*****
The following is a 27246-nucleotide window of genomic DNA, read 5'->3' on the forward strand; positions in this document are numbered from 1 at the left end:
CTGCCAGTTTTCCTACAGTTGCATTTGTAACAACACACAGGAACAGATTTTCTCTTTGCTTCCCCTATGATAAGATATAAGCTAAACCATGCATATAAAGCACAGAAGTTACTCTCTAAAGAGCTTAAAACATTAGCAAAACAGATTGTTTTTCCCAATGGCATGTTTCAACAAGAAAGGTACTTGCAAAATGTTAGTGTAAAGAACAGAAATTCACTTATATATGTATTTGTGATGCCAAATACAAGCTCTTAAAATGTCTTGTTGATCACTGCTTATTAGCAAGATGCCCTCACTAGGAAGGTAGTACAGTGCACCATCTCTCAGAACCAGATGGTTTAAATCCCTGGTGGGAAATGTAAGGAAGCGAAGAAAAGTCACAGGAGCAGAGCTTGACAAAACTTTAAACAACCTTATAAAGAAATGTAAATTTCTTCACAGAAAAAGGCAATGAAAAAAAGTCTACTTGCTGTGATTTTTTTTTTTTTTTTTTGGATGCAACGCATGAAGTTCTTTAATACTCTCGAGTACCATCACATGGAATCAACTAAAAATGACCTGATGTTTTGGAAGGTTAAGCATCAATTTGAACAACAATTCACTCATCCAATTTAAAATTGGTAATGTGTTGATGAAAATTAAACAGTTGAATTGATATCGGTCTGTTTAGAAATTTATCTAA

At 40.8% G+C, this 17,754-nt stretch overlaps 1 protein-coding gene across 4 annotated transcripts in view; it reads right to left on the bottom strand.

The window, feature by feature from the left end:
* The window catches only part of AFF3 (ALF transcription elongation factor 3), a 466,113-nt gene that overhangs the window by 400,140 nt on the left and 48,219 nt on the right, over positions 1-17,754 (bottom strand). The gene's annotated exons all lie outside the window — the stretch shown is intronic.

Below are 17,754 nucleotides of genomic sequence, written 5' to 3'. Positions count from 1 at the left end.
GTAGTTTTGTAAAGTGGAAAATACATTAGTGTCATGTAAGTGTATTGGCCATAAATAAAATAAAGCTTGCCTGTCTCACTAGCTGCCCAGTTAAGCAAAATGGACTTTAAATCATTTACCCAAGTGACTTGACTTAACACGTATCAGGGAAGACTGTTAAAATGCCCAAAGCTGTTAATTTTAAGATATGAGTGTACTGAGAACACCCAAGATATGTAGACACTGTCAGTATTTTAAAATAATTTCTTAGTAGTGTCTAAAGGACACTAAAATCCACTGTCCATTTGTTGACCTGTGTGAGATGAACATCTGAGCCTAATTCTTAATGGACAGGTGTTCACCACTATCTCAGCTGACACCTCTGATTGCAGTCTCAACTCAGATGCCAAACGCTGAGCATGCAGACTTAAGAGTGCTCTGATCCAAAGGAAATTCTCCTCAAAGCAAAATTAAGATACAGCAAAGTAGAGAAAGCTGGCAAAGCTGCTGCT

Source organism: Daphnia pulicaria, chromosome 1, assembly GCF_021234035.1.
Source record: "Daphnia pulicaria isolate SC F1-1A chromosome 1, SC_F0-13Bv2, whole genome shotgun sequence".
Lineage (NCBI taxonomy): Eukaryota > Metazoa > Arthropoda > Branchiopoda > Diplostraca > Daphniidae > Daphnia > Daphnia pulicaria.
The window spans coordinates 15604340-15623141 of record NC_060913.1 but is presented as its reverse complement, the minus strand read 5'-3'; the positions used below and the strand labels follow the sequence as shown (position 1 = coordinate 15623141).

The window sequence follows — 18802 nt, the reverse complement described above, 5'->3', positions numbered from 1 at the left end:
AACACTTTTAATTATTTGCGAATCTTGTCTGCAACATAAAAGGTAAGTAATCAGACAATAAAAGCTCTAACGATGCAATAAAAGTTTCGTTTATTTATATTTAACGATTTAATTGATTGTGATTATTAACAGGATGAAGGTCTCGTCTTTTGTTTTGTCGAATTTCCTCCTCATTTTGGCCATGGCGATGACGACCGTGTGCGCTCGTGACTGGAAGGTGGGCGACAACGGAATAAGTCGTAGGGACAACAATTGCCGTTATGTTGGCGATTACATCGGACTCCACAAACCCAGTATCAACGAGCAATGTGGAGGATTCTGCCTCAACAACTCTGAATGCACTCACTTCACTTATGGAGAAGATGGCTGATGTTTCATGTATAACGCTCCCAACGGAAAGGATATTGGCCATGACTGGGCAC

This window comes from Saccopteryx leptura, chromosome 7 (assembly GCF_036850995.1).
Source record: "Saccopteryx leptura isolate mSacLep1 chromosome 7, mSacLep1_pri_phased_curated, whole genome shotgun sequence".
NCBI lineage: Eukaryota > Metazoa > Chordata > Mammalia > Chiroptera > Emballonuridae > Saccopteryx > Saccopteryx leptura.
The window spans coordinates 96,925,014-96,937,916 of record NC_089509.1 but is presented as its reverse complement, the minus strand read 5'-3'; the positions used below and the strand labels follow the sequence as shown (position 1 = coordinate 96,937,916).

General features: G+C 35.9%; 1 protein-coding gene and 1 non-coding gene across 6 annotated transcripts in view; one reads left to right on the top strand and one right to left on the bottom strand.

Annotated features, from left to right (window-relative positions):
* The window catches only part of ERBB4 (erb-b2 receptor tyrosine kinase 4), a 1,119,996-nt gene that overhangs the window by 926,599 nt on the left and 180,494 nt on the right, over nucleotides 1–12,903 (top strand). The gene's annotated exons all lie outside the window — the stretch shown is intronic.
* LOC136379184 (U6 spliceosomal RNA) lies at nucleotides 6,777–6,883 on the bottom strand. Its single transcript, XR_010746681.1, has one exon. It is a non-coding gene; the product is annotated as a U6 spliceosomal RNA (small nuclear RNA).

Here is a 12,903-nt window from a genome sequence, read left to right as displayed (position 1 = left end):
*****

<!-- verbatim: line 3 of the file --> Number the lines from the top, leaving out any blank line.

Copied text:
At 40.8% G+C, this 17,754-nt stretch overlaps 1 protein-coding gene across 4 annotated transcripts in view; it reads right to left on the bottom strand.